November 11th, 2013
For the next two days, Amazon is offering all their customers in the U.S. a $40 credit for “digital content” when you buy any new Kindle Fire. That’s $40 for ebooks, or any other digital content (like apps, music, movies, or TV shows). It’s almost like getting a Kindle Fire for $99 (since the cheapest model currently costs $139).
Just be sure to enter the code “Kindle40″ when you’re completing your purchase. And Amazon’s making it even easier to try out one of their new Kindle Fire HDX tablets. At the side of each Kindle’s web page, they’re now touting a 30-day “risk-free” trial. “If you’re not 100% satisfied, you can return your device in new condition within 30 days”, it explains. But if you read the fine print, Amazon will actually let you keep your Kindle for almost ninety days before returning it.
If you purchase a Kindle any time between November 1st and December 31st, Amazon will let you keep it all the way through January 31st, and still return it for a full refund (according to Amazon’s Returns web page). And it’s got another interesting policy I didn’t know about. Apparently you can always return a Kindle within 60 days of its purchase for an 80% refund. Basically, Amazon’s trying to make it as easy as possible to try out your new Kindle to see if you like it.
One Amazon customer even reports that Amazon’s $40 credit may be just the beginning. After chatting with a customer support rep at Amazon, she posted on the Kindle Boards forum that “they are planning several promotions over the next few weeks.” It makes sense that Amazon would want to encourage people to Kindle Fire tablets during the big holiday shopping season. It’s got me wondering what else they might offer us in the future that could be better than a $40 credit?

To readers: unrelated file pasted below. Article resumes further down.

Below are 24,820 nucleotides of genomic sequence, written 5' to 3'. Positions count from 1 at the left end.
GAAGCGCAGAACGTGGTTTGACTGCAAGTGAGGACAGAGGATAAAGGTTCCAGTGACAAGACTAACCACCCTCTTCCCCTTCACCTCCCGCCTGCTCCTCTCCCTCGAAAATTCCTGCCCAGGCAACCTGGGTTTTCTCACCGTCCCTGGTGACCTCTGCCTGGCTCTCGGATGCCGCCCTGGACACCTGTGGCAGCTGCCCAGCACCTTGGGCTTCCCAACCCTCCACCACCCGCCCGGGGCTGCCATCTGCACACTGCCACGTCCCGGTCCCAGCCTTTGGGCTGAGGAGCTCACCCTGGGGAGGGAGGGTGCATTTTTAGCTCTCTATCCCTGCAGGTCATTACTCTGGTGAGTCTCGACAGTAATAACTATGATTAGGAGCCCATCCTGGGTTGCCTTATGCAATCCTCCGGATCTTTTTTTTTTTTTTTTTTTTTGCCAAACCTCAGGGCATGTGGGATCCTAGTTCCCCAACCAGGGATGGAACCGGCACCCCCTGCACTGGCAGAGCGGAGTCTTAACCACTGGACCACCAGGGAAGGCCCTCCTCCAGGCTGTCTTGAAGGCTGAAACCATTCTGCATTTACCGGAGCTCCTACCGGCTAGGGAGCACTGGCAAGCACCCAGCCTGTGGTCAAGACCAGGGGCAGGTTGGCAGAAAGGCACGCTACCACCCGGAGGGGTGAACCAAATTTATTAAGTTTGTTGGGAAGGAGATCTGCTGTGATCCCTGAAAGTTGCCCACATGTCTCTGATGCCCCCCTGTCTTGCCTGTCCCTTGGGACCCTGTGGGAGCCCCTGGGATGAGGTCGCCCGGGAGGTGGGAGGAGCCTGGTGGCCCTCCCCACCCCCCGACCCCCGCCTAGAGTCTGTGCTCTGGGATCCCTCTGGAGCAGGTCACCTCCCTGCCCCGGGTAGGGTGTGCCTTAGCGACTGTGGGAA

By the way, I found the $40 credit on a technology blog that’s called “Gotta Be Mobile,” and they noticed that there was one more thing to watch for. The $40 credit apparently expires in March of 2014. (So about three and a half months from this week). “March of next year is a ways off,” the blogger writes, “and most users could go through $40 worth of credit in a heart beat, but if you’re the kind of user who likes to save your credit until something good comes along, it’ll be important to keep that expiration date in mind.”
But if you’re already wondering if you should buy a new Kindle Fire, now Amazon is giving you one more reason to say yes!
October 17th, 2013
I really enjoyed CNN’s review of the newest Kindle Paperwhite, which they’d called “the best digital reader ever.” So I had to laugh when I saw a review for Amazon’s new color table, the Kindle Fire HDX. Business Insider gave a review with a headline that was exactly opposite. They wrote that newest Kindle Fire was “Not The Best Tablet You Can Buy”.
But they still called it Amazon’s best tablet ever.
So what did they like about the tablet? First, its 7-inch screen “is sharper than the relatively weak display on Apple’s iPad Mini”. And the design of the tablet has been improved too, so it’s now got a comfortable angular shaped (as opposed to the box-with-rounded-corners design of the earlier Kindle Fires). Their reviewer, Steve Kovach, ultimately concludes that the device’s battery life was “pretty good,” lasting about six or seven hours on a single charge. And I think that’s a bigger deal than he recognizes, because high-definition screens always do tend to use up more of your battery’s charge.